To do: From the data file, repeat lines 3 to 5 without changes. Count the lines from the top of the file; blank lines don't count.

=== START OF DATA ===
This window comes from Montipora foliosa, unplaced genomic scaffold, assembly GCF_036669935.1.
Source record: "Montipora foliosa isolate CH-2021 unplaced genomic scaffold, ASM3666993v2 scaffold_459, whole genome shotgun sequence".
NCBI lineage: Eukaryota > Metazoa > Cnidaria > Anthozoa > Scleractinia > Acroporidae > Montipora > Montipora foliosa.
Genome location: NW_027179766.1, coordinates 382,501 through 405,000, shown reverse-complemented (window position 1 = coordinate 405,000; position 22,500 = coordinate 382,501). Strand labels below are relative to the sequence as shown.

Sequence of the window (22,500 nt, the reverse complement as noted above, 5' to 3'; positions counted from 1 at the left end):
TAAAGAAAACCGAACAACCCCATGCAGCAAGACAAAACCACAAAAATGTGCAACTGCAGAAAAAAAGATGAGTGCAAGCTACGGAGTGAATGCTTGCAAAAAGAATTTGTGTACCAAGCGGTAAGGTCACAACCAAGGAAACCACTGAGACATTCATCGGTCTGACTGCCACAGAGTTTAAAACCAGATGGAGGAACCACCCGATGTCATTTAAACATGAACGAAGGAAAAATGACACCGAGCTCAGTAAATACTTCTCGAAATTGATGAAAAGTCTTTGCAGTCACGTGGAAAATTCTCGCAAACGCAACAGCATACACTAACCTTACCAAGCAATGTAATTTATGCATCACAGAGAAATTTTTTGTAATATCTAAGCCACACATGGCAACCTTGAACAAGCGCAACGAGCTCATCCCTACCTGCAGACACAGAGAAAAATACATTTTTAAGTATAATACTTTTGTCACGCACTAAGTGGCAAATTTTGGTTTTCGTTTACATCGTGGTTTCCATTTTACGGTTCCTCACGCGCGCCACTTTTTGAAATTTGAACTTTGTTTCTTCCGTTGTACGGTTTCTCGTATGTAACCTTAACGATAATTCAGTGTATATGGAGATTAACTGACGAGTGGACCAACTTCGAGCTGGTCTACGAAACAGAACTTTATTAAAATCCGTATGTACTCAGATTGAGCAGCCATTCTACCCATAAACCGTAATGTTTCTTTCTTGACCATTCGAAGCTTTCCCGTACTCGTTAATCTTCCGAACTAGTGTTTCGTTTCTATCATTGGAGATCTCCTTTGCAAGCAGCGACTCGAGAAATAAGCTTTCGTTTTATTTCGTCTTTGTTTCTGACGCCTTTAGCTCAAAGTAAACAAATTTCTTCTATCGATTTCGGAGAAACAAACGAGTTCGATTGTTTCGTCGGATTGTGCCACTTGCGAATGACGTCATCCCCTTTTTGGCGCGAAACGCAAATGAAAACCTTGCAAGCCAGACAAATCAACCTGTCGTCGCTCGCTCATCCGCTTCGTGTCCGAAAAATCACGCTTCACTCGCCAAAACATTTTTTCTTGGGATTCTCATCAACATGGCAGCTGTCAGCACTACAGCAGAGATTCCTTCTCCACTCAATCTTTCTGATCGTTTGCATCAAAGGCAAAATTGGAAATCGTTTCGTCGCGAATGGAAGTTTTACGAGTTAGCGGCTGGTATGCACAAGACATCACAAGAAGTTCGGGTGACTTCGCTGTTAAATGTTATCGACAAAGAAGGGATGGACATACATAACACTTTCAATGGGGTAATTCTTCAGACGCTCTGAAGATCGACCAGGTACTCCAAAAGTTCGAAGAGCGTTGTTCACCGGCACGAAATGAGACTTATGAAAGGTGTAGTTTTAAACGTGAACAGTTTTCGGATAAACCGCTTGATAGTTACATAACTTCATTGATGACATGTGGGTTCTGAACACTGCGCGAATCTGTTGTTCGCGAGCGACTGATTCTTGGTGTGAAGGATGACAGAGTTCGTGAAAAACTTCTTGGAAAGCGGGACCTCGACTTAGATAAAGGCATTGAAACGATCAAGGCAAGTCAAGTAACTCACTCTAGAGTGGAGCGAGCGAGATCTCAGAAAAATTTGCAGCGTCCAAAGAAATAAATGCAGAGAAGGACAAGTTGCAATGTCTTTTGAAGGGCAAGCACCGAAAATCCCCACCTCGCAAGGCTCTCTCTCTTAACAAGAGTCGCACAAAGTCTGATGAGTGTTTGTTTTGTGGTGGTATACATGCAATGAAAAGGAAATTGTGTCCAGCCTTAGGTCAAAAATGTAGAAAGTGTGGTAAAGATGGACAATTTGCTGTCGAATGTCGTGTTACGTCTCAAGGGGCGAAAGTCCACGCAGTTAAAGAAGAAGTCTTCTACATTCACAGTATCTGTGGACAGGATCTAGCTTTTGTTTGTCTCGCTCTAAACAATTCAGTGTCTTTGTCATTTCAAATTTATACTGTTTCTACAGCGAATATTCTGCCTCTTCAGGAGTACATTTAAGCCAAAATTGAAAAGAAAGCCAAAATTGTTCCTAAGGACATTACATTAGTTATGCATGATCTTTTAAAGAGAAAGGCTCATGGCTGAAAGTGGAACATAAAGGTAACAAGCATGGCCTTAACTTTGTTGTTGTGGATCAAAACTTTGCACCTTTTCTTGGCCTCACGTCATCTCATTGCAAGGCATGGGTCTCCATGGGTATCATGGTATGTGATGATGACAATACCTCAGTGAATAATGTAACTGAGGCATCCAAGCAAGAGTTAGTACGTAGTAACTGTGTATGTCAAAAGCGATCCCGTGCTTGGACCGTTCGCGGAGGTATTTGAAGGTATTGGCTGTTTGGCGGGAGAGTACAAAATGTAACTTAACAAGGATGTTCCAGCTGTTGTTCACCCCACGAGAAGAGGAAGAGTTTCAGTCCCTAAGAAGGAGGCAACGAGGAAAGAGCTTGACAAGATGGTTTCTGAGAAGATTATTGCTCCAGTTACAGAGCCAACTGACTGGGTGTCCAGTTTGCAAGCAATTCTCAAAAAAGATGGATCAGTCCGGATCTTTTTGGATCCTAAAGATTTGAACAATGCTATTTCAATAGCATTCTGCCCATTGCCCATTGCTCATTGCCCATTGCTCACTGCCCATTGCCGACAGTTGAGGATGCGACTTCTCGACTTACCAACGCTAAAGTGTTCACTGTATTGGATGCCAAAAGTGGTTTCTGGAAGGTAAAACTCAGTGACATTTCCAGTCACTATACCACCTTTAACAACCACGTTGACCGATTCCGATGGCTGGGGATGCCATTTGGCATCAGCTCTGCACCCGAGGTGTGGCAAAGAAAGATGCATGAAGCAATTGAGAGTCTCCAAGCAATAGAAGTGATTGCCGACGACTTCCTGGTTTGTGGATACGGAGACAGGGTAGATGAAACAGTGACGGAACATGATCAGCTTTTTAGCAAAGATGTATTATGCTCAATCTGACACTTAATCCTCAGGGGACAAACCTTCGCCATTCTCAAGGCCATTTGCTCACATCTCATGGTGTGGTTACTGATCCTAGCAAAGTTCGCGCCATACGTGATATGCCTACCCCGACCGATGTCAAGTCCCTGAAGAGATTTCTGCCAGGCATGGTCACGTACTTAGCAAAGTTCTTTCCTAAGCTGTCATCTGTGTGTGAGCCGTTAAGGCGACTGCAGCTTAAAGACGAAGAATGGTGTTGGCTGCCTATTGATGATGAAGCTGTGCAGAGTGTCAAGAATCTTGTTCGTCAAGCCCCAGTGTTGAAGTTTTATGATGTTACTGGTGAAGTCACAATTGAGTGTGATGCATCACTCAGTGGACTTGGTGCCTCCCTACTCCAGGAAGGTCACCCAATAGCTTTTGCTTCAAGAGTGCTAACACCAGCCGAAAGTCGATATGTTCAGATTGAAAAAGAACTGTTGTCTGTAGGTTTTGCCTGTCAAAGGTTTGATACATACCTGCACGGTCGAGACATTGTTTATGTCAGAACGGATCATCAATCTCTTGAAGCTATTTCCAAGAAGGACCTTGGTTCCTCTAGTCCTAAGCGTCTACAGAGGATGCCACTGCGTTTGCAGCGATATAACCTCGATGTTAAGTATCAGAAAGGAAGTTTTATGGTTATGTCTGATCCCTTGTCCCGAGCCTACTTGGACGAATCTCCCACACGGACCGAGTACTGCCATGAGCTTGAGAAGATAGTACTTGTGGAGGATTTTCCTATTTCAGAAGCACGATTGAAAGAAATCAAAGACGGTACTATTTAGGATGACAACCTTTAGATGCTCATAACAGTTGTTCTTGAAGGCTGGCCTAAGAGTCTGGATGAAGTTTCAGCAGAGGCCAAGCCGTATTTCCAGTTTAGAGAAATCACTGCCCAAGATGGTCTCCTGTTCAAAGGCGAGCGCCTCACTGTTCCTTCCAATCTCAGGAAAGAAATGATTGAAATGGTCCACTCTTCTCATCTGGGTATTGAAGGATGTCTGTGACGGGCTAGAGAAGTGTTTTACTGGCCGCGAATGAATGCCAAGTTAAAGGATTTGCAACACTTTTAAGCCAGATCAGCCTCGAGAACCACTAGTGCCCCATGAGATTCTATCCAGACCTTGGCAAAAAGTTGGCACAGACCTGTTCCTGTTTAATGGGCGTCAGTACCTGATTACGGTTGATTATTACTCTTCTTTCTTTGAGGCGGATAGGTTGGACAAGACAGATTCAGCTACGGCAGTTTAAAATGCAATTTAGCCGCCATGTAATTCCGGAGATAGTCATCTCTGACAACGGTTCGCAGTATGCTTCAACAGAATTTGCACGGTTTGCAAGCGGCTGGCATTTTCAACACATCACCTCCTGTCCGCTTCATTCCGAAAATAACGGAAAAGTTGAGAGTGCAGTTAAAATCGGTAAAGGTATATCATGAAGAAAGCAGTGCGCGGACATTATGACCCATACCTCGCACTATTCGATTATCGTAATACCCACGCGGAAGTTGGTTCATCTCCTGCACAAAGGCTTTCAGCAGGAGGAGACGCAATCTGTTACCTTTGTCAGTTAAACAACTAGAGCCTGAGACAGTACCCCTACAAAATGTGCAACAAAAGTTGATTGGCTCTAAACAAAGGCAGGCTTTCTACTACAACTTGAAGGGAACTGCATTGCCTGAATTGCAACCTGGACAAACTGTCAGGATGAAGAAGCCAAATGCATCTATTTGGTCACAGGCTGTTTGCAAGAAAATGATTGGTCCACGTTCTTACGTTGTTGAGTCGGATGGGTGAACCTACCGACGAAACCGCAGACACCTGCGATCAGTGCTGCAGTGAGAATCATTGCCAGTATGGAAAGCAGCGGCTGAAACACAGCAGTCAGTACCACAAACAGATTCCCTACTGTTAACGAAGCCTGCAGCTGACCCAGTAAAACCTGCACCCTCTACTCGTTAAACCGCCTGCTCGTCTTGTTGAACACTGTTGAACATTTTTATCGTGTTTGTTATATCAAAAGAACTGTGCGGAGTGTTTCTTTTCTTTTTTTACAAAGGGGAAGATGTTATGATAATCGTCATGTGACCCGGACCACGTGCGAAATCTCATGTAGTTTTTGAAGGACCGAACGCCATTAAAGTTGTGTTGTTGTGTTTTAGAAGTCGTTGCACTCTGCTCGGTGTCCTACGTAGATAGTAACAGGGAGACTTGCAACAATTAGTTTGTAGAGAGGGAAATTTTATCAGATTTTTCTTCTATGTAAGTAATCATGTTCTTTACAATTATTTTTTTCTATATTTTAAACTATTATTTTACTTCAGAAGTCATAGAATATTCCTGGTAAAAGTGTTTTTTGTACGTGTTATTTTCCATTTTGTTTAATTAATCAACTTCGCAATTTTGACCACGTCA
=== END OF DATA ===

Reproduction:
NCBI lineage: Eukaryota > Metazoa > Cnidaria > Anthozoa > Scleractinia > Acroporidae > Montipora > Montipora foliosa.
Genome location: NW_027179766.1, coordinates 382,501 through 405,000, shown reverse-complemented (window position 1 = coordinate 405,000; position 22,500 = coordinate 382,501). Strand labels below are relative to the sequence as shown.

Sequence of the window (22,500 nt, the reverse complement as noted above, 5' to 3'; positions counted from 1 at the left end):